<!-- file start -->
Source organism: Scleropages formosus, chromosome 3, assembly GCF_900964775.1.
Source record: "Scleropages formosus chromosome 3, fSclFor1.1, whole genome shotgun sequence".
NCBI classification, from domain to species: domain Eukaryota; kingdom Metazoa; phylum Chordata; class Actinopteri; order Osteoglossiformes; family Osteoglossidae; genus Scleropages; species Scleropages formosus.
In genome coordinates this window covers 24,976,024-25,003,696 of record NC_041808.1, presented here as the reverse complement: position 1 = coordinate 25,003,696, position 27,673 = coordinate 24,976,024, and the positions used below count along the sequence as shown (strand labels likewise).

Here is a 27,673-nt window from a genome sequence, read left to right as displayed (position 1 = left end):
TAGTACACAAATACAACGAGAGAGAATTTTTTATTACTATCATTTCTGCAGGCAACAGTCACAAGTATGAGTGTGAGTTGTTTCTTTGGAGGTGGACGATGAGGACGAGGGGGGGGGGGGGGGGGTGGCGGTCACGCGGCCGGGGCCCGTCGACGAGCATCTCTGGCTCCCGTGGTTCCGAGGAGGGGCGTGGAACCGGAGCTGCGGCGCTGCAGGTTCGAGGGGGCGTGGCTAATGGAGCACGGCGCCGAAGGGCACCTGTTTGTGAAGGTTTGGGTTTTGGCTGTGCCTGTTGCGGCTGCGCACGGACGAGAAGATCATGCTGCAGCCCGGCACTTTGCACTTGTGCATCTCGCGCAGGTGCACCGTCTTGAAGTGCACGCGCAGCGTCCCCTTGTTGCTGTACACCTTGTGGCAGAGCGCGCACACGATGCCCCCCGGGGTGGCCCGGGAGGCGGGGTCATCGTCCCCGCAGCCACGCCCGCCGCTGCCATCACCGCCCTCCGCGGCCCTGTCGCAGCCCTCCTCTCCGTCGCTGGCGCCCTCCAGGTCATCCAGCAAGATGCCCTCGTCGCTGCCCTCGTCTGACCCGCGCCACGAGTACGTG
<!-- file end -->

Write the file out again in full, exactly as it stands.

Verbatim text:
Source organism: Scleropages formosus, chromosome 3, assembly GCF_900964775.1.
Source record: "Scleropages formosus chromosome 3, fSclFor1.1, whole genome shotgun sequence".
NCBI classification, from domain to species: domain Eukaryota; kingdom Metazoa; phylum Chordata; class Actinopteri; order Osteoglossiformes; family Osteoglossidae; genus Scleropages; species Scleropages formosus.
In genome coordinates this window covers 24,976,024-25,003,696 of record NC_041808.1, presented here as the reverse complement: position 1 = coordinate 25,003,696, position 27,673 = coordinate 24,976,024, and the positions used below count along the sequence as shown (strand labels likewise).

Here is a 27,673-nt window from a genome sequence, read left to right as displayed (position 1 = left end):
TAGTACACAAATACAACGAGAGAGAATTTTTTATTACTATCATTTCTGCAGGCAACAGTCACAAGTATGAGTGTGAGTTGTTTCTTTGGAGGTGGACGATGAGGACGAGGGGGGGGGGGGGGGGGTGGCGGTCACGCGGCCGGGGCCCGTCGACGAGCATCTCTGGCTCCCGTGGTTCCGAGGAGGGGCGTGGAACCGGAGCTGCGGCGCTGCAGGTTCGAGGGGGCGTGGCTAATGGAGCACGGCGCCGAAGGGCACCTGTTTGTGAAGGTTTGGGTTTTGGCTGTGCCTGTTGCGGCTGCGCACGGACGAGAAGATCATGCTGCAGCCCGGCACTTTGCACTTGTGCATCTCGCGCAGGTGCACCGTCTTGAAGTGCACGCGCAGCGTCCCCTTGTTGCTGTACACCTTGTGGCAGAGCGCGCACACGATGCCCCCCGGGGTGGCCCGGGAGGCGGGGTCATCGTCCCCGCAGCCACGCCCGCCGCTGCCATCACCGCCCTCCGCGGCCCTGTCGCAGCCCTCCTCTCCGTCGCTGGCGCCCTCCAGGTCATCCAGCAAGATGCCCTCGTCGCTGCCCTCGTCTGACCCGCGCCACGAGTACGTG